Some Dangers of Buying Woodblock Prints on eBay - Tips and Tricks
Welcome, woodblock print enthusiasts and collectors, today I thought it would be interesting to take you through the Japanese print buying experience on eBay. In a perfect world you’d go to a reputable gallery (I put a list of galleries I like at the end of this article). But many people like the bargains, and variety that an auction website like eBay offers. So I’m going to show you some dangers of eBay print shopping and give you some tips and tricks.
First some pros of shopping on eBay:
- eBay makes it very easy to find prints
- It’s an international marketplace
- It has safeguards that allow you to submit feedback on sellers
- They help with returns of items if they are damaged or it doesn’t match the description
And now some of the cons. You’ll have sellers who don’t know what they’re selling so you’ll get:
- Incomplete information
- Incorrect information
- Misleading information
- You’ll get people who don’t know how to take photos.
If we go to the eBay search bar, and type in "Japanese woodblock print", at the time of this article, I see 11,500 results. I recommend filtering this down with the filters on the left. I’d filter these results by the time period I’m interested in which is 1800 - 1899 and I’m down to 2,360 results.
Now, I’m going to show you some examples of what to watch out for.
Here’s a $550 framed triptych. #1 tip, try and avoid any prints that are in frames. The reason why is you can’t see how the print has been attached, or if it’s been backed. And if it’s got a Matt around it, you can’t tell how wide the edges of the print are. This is a good example of a seller who doesn’t know what he’s selling.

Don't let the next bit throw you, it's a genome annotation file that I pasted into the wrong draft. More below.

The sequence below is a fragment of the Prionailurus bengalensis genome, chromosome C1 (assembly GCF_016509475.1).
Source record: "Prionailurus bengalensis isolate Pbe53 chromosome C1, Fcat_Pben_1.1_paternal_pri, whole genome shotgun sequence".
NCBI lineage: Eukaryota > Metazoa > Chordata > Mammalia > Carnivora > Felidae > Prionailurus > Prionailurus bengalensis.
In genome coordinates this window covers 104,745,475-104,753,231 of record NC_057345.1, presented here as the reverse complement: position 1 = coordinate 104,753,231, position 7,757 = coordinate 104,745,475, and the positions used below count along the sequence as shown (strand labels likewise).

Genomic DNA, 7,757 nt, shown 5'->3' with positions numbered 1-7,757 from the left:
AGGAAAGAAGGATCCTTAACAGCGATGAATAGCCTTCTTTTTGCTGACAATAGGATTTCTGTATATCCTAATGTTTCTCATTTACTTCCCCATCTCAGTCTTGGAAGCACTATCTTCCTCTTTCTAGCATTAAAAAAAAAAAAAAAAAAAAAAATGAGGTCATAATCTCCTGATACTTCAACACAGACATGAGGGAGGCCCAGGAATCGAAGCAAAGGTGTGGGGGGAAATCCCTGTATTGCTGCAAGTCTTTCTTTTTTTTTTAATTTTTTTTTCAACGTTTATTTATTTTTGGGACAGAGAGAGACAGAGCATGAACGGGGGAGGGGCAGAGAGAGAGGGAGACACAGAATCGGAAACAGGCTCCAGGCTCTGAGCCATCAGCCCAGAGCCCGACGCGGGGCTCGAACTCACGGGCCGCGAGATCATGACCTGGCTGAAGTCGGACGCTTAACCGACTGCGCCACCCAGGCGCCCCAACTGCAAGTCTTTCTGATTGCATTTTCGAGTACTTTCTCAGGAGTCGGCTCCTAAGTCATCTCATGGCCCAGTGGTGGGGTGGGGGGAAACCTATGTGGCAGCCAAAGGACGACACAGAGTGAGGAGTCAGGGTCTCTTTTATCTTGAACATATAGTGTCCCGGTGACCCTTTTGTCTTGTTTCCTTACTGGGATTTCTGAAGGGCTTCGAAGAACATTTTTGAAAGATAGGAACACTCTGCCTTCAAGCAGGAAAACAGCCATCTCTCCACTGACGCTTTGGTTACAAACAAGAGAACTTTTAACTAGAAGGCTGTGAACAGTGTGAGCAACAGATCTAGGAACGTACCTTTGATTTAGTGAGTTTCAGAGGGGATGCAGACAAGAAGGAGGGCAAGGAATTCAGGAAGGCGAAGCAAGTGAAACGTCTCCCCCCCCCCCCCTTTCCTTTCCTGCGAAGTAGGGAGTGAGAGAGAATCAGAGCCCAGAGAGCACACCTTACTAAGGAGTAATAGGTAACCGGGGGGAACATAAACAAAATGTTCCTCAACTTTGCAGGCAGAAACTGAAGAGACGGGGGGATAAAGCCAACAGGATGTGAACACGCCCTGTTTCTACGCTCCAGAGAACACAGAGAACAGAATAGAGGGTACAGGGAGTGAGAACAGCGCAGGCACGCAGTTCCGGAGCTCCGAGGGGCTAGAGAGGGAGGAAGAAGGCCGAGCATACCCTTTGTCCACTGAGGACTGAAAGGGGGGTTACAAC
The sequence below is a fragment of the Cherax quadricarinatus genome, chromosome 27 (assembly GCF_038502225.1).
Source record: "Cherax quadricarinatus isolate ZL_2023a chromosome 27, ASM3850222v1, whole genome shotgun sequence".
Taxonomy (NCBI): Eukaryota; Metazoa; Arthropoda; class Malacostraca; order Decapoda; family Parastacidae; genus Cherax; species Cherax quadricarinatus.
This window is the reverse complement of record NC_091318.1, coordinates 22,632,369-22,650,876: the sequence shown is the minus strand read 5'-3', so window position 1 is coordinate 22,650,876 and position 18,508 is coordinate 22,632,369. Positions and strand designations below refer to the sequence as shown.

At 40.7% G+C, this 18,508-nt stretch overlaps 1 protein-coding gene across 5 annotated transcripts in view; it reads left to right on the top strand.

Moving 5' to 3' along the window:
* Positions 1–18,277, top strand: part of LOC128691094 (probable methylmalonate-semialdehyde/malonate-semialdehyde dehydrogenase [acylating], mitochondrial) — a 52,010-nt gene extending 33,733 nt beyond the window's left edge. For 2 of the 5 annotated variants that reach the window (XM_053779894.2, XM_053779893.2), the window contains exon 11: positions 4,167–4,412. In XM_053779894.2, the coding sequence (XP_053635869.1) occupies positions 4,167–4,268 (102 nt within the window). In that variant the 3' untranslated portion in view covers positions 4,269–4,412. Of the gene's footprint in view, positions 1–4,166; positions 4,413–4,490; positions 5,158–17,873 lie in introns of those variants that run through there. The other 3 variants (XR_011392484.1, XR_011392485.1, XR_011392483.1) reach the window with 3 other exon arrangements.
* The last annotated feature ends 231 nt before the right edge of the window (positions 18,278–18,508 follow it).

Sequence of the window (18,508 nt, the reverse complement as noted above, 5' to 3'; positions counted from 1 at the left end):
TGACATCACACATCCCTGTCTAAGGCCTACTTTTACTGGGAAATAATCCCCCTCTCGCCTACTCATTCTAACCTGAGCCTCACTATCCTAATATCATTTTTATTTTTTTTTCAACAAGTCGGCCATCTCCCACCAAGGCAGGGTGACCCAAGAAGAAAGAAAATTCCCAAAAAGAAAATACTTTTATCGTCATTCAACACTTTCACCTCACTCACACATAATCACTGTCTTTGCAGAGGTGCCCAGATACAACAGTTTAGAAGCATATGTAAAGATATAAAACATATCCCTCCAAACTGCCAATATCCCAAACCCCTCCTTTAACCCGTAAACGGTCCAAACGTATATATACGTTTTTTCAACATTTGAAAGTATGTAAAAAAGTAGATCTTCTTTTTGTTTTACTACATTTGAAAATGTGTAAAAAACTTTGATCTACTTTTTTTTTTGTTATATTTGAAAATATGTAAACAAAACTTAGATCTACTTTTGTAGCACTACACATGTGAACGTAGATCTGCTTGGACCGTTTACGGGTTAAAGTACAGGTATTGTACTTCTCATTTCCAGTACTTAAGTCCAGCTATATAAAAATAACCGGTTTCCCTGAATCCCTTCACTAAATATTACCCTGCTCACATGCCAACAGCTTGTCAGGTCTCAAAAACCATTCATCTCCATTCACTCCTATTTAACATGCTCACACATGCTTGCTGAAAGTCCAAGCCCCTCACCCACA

You can see in his description here, “if anyone knows the artist or maker, please let me know. In pretty nice shape” So this isn’t a good sign, how does this seller even know the value if they don’t know who the artist is? I did some research and found out the artist is Utagawa Fusatane, and this print is from 1889. According to a source I read, "Fusatane was a second-rate artist that could churn out slapdash, easy-to-produce designs.” I’m sure this print is worth something to someone but not to me.
1848 Kuniyoshi print - "Excellent condition"?
Alright, ready for another one, here’s a Circa 1848 Kuniyoshi print (on the left). It’s framed, and the seller has taken some decent closeup photos. But look how washed out the color is and the dirt and the discoloration.
This print was probably in the sunlight and has faded over time. If we compare this print side by side with another version (on the right) - you can see the dramatic difference in color and quality. But in the description the seller writes “The piece is in excellent overall condition”.
So either the seller doesn’t know how bad the print is, or he’s trying to mislead potential buyers.
Let’s go back to eBay, and look at this unframed Hiroshige print of Arashiyama for $699.
There’s some decent photos, but what worries me is it’s got this modern tissue paper overlay? And it’s on a backing of some sort so we can’t see if it’s glued down or not. Anyway the color and quality of the print look good, but is it worth $699? If we look at the description it says the age is 1850 - 1899, it’s a “vintage reproduction” with a date of “1853” so everything in the description points to a print date between 1850- 1899.
Here’s one of my favorite research methods. Take a screenshot of the print and go to Ukiyo-e.org, they have over 220,000 woodblock prints on file. then upload your screenshot into their image search engine.